A method for analyzing high molecular weight analytes comprises the steps of providing at least one matrix-containing particle inside an ion trap. At least one high molecular weight analyte molecule is provided within the matrix-containing particle. Matrix assisted laser desorption/ionization (MALDI) is performed on the matrix-containing particle while within the ion trap. A laser power used for ionization is sufficient to completely vaporize the matrix-containing particle to form at least one high molecular weight ion, but is low enough to avoid fragmenting the high molecular weight ion. The high molecular weight ion is mass analyzed by sweeping or stepping the frequency to eject the ion as a function of mass. The ion is then detected using a detector.
The MALDI process preferably comprises aerosol MALDI so that MALDI takes place without a wall or surface for the vaporization plume to expand against. The matrix and analyte containing particle is completely vaporized so that the vaporization plume does not have a surface or a mass to expand against and thereby direct the plume. Complete vaporization requires that the velocity distribution of the analyte must be isotropic and center around zero relative to the center of mass of the particle. In order for the analyte ion to be trapped, the MALDI expansion-derived kinetic energy of the high molecular weight analyte ion must be less than an electronic charge multiplied by the pseudo-potential well depth in said mass spectrometer. Complete vaporization of the analyte-containing particle requires that some portion of the analyte ions produced by the aerosol MALDI process will have low enough expansion-induced kinetic energy to be trapped (because the velocity distribution centers at zero) and subsequently mass analyzed. Incomplete vaporization of the particle will result in a MADLI expansion induced analyte velocity distribution that approaches expansion from a surface and the analyte will not be trapped. The size of the particles that yield complete vaporization is generally <1 μm.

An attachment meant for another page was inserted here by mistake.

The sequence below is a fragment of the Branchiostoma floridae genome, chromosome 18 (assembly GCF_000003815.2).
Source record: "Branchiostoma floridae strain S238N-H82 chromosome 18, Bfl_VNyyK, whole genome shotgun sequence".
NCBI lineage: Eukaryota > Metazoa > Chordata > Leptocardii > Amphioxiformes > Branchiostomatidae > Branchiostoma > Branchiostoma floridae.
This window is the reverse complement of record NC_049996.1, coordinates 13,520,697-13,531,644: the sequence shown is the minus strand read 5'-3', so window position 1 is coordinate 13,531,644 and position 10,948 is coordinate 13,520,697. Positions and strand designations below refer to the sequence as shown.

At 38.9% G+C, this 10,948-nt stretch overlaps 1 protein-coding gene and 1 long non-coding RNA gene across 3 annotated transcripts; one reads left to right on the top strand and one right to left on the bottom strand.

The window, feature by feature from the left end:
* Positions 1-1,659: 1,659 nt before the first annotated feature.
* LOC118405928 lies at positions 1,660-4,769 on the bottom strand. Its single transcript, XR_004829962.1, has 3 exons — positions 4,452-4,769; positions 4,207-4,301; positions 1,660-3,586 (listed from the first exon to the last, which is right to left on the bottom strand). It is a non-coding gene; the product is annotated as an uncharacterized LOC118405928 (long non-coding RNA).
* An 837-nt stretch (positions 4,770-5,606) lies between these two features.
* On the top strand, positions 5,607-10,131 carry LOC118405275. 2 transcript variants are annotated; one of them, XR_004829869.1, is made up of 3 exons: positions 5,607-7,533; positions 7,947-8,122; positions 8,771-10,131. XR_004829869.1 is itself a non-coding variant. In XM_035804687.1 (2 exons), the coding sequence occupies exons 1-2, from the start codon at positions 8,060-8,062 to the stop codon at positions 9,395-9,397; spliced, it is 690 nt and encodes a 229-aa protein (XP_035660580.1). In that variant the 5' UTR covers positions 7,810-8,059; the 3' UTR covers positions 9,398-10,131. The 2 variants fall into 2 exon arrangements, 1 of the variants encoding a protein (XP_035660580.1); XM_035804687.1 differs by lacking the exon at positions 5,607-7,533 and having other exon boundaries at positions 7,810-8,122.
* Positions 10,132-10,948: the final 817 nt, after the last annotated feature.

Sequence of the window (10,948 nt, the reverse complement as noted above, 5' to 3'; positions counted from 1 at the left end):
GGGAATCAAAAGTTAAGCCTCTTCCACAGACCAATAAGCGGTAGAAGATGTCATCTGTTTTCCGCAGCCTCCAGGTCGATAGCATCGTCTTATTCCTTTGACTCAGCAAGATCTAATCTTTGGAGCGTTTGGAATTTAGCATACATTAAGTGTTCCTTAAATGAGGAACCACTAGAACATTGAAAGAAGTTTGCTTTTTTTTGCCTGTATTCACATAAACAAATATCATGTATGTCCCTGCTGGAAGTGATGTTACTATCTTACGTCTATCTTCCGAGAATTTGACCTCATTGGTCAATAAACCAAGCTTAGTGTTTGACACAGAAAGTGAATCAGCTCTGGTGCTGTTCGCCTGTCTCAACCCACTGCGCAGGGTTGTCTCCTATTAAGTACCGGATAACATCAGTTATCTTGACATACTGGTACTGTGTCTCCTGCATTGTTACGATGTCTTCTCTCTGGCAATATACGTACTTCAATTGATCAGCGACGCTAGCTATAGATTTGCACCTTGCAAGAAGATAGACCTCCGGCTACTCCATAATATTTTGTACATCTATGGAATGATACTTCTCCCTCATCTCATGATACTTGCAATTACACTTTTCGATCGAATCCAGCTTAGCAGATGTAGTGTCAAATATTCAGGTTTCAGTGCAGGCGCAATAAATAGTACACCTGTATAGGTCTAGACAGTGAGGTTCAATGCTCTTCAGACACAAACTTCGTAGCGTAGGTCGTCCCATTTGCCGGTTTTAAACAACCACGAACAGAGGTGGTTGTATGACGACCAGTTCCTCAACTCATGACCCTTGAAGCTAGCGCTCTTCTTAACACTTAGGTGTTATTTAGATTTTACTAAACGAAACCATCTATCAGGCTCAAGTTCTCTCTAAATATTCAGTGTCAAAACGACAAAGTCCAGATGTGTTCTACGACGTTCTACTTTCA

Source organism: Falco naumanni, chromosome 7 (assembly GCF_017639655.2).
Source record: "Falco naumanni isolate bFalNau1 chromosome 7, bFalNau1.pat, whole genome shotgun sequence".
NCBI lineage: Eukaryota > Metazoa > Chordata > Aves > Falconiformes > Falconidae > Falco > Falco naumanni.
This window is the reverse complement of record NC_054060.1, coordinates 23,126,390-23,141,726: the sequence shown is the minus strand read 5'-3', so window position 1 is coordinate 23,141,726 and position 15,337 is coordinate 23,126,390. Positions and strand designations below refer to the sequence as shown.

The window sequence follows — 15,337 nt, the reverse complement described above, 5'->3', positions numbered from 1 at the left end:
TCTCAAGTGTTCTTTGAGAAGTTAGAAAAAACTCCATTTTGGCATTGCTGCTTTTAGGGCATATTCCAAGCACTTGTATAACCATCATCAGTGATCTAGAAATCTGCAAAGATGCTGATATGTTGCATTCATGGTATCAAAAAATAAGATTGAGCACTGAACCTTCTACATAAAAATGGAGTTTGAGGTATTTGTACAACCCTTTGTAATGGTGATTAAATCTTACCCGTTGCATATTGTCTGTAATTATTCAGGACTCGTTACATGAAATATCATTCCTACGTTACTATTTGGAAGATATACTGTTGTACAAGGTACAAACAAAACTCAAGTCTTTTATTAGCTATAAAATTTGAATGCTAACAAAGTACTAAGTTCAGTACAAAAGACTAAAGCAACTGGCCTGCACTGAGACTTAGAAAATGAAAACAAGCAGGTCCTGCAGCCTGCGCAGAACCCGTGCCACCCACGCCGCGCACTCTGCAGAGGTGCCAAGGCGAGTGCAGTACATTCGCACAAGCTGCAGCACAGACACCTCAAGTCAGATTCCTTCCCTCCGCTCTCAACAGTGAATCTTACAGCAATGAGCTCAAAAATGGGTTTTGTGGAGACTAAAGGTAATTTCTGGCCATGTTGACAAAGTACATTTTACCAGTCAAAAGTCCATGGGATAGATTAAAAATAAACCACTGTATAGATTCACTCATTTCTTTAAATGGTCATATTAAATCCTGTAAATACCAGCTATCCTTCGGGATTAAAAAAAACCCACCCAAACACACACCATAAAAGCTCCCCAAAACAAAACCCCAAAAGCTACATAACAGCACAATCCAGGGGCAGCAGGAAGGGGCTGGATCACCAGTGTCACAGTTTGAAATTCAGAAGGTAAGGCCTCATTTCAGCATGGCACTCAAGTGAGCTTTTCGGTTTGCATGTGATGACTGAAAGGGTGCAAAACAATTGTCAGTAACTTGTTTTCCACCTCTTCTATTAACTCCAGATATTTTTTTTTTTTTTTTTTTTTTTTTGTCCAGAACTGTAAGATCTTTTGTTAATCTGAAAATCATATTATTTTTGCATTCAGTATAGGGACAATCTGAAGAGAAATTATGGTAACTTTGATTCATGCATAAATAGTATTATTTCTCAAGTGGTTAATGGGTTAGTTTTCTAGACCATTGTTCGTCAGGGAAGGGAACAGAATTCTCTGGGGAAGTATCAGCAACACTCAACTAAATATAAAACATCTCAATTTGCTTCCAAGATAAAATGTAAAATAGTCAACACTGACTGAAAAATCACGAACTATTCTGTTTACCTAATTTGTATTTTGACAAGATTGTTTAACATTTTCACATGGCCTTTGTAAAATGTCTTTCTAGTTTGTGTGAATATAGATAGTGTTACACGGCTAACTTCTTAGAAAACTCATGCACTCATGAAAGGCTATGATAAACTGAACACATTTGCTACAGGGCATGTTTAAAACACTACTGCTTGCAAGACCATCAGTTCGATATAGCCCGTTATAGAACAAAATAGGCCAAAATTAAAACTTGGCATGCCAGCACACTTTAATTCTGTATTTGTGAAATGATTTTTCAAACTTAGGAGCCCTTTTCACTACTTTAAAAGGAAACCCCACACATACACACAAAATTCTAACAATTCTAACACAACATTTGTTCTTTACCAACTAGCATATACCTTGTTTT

The analyzing step can comprise vaporizing the entire particle inside the ion trap away from the walls and ionizing the high molecular weight analyte by the MALDI process during the vaporization process. The high molecular weight analyte molecule can have a mass >20 kDa, such as a protein.
In another embodiment the analyte containing particles are introduced into the ion trap through an aerodynamic lens-based inlet system. In yet another embodiment the particle beam and the laser beam are collinear so that timing and aerodynamic sizing are not necessary and particles less than 200 nm may contain the analyte.
An aerosol matrix assisted laser desorption/ionization (MALDI) system for analyzing high molecular weight analytes comprising structure for providing at least one matrix-containing particle inside a digital ion trap (DIT), wherein at least one high molecular weight analyte molecule is provided within the matrix-containing particle, a laser having a beam aligned with the particle for ionizing said high molecular weight analyte while in the DIT. The laser includes a laser controller, wherein the laser controller controls output laser power to be sufficient for ionization and to completely vaporize the particle and form at least one high molecular weight ion, but low enough to avoid fragmenting the high molecular weight analyte ion. A mass spectrometer comprising a detector that receives the high molecular weight analyte ion as it is ejected from the trap as a function of mass, wherein the detector pyrolyzes the large analyte ion into small fragments and then ionizes those fragments and subsequently detects the small ionized fragments. Signal from the small ions at the detector represents the presence of large ions injected into the fragmenting and ionizing detector.